Advances in medical technology force us to struggle with new and often gut-wrenching decisions. How do we know when someone is dead and not just in a coma? Should a convicted felon qualify for a new heart? In The Woman Who Decided to Die, novelist and medical ethicist Ronald Munson takes readers to the very edges of medicine, where treatments fail and where people must cope with helplessness, mortality, and doubt. Using personal narratives that place us right next to doctors, patients, and care givers as they make decisions, Munson explores ten riveting case-based stories, told with a writer's eye for illuminating detail. These include a young woman with terminal leukemia more worried about her family than herself, a stepfather asked to donate a liver segment to his stepson, a student who believes she is being controlled by invisible Agents, and a psychiatrist-patient who prizes his autonomy until the end. Raising fundamental questions about human relationships, this is an essential book about the very nature of life and death.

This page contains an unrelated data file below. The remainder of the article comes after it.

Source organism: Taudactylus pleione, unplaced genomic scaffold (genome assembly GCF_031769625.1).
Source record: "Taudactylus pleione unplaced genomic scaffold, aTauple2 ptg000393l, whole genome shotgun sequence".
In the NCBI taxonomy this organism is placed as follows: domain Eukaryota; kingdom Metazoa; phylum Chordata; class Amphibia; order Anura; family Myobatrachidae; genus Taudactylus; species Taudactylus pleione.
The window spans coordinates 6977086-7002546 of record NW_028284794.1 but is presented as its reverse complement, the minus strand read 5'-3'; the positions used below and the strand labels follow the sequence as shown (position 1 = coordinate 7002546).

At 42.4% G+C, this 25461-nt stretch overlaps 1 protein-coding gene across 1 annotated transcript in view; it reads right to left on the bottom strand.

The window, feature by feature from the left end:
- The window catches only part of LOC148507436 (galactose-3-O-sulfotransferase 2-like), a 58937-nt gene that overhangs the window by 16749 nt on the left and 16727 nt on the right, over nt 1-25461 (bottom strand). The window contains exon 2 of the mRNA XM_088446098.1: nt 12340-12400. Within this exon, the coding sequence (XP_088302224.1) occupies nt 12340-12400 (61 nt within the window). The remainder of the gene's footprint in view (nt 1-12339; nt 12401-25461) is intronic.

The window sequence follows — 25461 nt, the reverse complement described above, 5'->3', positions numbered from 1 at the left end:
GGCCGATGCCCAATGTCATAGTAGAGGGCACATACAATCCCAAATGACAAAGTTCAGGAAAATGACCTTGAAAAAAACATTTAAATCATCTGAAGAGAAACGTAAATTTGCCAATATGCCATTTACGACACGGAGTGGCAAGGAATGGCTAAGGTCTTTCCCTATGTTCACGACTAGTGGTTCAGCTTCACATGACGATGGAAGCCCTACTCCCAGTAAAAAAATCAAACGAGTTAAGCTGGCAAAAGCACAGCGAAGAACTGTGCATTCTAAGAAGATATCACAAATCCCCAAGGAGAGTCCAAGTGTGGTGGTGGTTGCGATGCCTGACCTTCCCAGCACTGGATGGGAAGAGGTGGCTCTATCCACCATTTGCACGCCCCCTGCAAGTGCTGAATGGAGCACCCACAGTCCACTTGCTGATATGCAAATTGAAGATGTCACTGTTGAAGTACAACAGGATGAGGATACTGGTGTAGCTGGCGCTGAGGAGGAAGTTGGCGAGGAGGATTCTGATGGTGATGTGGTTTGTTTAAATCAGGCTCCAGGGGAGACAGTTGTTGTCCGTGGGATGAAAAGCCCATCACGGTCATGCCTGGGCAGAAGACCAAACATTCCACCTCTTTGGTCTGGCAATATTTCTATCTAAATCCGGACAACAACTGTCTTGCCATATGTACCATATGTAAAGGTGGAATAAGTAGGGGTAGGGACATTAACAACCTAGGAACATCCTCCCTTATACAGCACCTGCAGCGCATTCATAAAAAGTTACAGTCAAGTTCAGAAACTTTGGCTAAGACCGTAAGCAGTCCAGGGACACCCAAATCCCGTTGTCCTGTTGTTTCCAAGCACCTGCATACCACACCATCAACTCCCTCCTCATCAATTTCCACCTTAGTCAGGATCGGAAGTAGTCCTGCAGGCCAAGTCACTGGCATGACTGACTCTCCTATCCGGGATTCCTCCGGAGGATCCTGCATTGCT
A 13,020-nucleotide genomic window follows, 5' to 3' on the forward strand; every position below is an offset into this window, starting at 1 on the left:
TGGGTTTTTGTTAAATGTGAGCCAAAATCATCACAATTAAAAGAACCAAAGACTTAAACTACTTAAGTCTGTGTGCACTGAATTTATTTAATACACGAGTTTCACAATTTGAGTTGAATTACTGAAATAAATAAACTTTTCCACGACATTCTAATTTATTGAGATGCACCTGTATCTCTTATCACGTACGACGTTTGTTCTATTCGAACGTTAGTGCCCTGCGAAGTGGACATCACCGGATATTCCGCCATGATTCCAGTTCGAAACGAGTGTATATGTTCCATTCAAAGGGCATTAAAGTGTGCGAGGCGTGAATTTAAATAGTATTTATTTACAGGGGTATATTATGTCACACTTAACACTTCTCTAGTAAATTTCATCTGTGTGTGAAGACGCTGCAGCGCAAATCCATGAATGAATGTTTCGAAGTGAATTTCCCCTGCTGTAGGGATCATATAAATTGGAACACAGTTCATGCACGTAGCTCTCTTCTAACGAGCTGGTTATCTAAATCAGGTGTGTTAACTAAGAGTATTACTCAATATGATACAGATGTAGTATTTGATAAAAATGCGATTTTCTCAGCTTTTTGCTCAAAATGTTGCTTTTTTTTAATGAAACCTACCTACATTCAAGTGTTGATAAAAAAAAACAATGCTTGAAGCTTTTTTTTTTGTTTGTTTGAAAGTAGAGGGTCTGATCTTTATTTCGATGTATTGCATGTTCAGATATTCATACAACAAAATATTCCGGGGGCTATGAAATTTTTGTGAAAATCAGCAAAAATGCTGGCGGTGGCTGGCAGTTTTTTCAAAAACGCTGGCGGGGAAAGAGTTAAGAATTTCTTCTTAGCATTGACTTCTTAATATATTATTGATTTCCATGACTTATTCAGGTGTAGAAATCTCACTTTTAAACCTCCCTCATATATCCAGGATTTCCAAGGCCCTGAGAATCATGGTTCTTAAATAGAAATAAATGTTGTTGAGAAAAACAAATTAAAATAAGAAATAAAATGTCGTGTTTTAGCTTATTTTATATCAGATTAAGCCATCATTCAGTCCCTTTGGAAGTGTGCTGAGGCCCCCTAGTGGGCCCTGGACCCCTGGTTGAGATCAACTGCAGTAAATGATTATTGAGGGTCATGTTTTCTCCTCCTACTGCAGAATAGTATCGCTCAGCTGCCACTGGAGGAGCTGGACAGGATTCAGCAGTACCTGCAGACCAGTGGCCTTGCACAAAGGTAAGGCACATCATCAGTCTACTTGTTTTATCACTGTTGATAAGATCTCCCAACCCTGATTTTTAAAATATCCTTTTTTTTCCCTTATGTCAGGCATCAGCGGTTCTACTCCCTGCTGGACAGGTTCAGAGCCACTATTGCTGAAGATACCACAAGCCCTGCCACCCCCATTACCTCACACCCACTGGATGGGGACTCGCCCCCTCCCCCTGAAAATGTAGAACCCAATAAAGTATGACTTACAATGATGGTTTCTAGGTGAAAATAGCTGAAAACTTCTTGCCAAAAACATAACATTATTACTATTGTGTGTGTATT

|Publisher:||Oxford University Press|
|Edition description:||New Edition|
|Product dimensions:||6.40(w) x 9.30(h) x 1.00(d)|
About the Author
Ronald Munson is Professor of Philosophy of Science and Medicine at University of Missouri-St. Louis. His books include the award-winning Raising the Dead: Organ Transplants, Ethics, and Society (OUP, 2002); Intervention and Reflection: Basic Issues in Medical Ethics; and the novels Nothing Human, Fan Mail, and Night Vision.
Most Helpful Customer Reviews
This book opens up many questions for discussion about death and dying, and who is charge, who makes the decisions regarding life and death.